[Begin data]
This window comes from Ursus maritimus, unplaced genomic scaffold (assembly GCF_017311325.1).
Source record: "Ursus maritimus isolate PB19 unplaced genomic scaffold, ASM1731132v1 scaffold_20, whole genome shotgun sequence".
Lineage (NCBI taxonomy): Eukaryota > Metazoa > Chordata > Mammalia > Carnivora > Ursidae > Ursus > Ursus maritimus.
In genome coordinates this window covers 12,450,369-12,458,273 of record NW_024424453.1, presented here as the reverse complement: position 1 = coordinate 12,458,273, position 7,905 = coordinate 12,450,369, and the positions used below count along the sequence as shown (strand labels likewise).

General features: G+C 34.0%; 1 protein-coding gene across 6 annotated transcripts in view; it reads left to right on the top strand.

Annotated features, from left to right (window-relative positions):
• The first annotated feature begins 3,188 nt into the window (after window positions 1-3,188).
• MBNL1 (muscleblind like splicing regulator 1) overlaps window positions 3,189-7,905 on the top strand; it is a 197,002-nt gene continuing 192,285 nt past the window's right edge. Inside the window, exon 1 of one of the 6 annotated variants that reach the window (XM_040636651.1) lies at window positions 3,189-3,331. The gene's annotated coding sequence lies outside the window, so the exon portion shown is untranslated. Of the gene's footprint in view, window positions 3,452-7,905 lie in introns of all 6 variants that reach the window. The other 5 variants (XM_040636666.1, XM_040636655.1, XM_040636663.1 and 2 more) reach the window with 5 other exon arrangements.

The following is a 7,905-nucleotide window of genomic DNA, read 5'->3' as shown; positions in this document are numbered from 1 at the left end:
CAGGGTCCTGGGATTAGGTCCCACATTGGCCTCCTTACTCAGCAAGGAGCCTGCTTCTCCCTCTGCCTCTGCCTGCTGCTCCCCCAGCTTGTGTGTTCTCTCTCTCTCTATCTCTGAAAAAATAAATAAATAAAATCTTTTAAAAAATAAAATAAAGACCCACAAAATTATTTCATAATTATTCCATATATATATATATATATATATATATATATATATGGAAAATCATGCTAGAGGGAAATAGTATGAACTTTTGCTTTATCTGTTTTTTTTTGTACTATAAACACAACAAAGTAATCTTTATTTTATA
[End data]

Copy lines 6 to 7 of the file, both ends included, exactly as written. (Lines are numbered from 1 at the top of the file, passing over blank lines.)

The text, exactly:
Annotated features, from left to right (window-relative positions):
• The first annotated feature begins 3,188 nt into the window (after window positions 1-3,188).